Following the reports of the first fatalities outside Africa – one in Spain and two in Brazil- the European office of the World Health Organization said on Saturday that more monkeypox-related deaths can be expected.
Catherine Smallwood, a senior emergency officer at WHO Europe, said that the goal needs to be to quickly interrupt transmission in Europe and stop the outbreak but noted that the notification of deaths due to monkeypox does not change their assessment of the outbreak in Europe.
She stressed, however, that severe complications of the virus – which is self-limiting in most cases- are still rare and in most cases, the disease passes without the need for treatment.
A day after Spain and Brazil reported their first fatalities, the first deaths linked to the current monkeypox outbreak outside Africa, the Spanish Health Ministry recorded a second monkeypox-related death on Saturday
Pending the outcome of an autopsy, the Spanish authorities gave no specific cause of death for the fatalities while the Brazilian authorities said that the man who died had a weakened immune system and suffered from lymphoma, among other diseases.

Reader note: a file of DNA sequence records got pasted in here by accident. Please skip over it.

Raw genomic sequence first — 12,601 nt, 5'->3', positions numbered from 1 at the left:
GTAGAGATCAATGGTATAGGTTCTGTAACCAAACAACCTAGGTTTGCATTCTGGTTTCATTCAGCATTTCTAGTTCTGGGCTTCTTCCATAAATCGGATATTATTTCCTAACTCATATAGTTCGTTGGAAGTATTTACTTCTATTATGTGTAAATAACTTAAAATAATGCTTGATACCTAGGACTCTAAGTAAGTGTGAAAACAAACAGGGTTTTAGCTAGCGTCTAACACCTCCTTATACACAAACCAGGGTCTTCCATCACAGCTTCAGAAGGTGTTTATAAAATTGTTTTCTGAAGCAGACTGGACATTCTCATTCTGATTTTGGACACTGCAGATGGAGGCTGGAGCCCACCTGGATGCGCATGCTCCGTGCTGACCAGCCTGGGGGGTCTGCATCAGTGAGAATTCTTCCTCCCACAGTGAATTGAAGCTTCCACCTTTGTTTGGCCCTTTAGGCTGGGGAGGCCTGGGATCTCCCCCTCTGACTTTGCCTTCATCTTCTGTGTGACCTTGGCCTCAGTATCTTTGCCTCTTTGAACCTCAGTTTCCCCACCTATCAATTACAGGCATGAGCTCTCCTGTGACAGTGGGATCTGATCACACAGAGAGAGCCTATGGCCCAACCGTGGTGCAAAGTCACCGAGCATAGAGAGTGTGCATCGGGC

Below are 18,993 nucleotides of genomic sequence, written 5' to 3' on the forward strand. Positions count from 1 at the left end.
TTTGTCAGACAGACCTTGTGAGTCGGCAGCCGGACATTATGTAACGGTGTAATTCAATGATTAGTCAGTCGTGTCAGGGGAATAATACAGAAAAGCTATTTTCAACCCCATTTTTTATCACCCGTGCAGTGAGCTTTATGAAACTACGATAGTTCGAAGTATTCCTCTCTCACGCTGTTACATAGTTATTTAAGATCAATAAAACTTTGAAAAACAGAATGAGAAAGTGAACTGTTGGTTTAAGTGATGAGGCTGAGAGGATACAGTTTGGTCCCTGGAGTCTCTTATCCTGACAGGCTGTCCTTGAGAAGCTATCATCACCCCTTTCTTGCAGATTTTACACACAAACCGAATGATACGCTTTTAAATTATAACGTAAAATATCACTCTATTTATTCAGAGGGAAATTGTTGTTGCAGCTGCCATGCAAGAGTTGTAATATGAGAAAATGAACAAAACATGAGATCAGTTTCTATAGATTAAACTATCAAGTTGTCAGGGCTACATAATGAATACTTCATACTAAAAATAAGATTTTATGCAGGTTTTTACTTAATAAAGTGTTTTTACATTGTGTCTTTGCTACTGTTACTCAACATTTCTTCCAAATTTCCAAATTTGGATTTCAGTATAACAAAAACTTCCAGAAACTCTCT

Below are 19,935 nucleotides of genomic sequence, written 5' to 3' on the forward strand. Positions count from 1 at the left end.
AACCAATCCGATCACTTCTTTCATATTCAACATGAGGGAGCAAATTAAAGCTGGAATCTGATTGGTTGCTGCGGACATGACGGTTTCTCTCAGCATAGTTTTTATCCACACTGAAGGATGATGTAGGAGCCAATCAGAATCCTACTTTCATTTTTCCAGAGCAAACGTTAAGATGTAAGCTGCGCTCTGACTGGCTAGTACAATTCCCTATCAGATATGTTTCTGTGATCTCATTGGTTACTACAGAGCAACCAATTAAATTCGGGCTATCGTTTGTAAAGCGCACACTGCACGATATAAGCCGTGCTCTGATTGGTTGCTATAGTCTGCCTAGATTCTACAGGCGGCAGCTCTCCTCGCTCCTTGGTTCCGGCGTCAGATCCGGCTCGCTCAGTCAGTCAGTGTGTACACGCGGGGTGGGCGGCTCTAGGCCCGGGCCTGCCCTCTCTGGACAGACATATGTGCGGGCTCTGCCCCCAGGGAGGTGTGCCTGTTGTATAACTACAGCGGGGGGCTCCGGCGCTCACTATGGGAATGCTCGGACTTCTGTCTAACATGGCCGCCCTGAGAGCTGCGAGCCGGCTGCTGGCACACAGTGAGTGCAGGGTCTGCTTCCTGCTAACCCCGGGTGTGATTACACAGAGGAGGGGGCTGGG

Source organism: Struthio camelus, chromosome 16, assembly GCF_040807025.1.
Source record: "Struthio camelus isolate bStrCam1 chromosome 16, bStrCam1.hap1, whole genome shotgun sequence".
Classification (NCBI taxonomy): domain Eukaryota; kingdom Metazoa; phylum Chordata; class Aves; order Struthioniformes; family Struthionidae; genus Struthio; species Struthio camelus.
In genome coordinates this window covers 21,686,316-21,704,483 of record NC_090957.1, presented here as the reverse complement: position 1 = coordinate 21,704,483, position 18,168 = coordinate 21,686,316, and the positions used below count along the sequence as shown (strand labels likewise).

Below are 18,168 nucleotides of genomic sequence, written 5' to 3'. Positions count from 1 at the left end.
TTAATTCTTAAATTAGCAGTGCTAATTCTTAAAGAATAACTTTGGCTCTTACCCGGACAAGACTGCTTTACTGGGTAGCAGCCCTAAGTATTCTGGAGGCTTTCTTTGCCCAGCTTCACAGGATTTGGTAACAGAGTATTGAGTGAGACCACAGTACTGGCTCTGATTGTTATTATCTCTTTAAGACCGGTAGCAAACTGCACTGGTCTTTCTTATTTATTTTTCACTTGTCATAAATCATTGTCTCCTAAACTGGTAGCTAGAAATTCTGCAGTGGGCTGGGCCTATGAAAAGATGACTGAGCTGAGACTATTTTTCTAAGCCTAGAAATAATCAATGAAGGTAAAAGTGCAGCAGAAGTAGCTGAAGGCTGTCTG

The WHO, which recorded more than 18,000 cases – the majority of them in Europe – throughout the world outside of Africa since the beginning of May, last week declared the monkeypox outbreak a global health emergency.
Meanwhile, investors are snapping up shares of companies that could benefit from the race to stop the monkeypox outbreak as health authorities search for ways to quell the disease.
The Danish drugmaker Bavarian Nordic’s smallpox vaccine – Jynneos in the US and Imvanex in Europe – has been found to protect against monkeypox and is the only one approved specifically to ward off the infection.
The value of Bavarian Nordic’s shares has more than tripled from a low in May and the firm has raised its revenue guidance several times this year.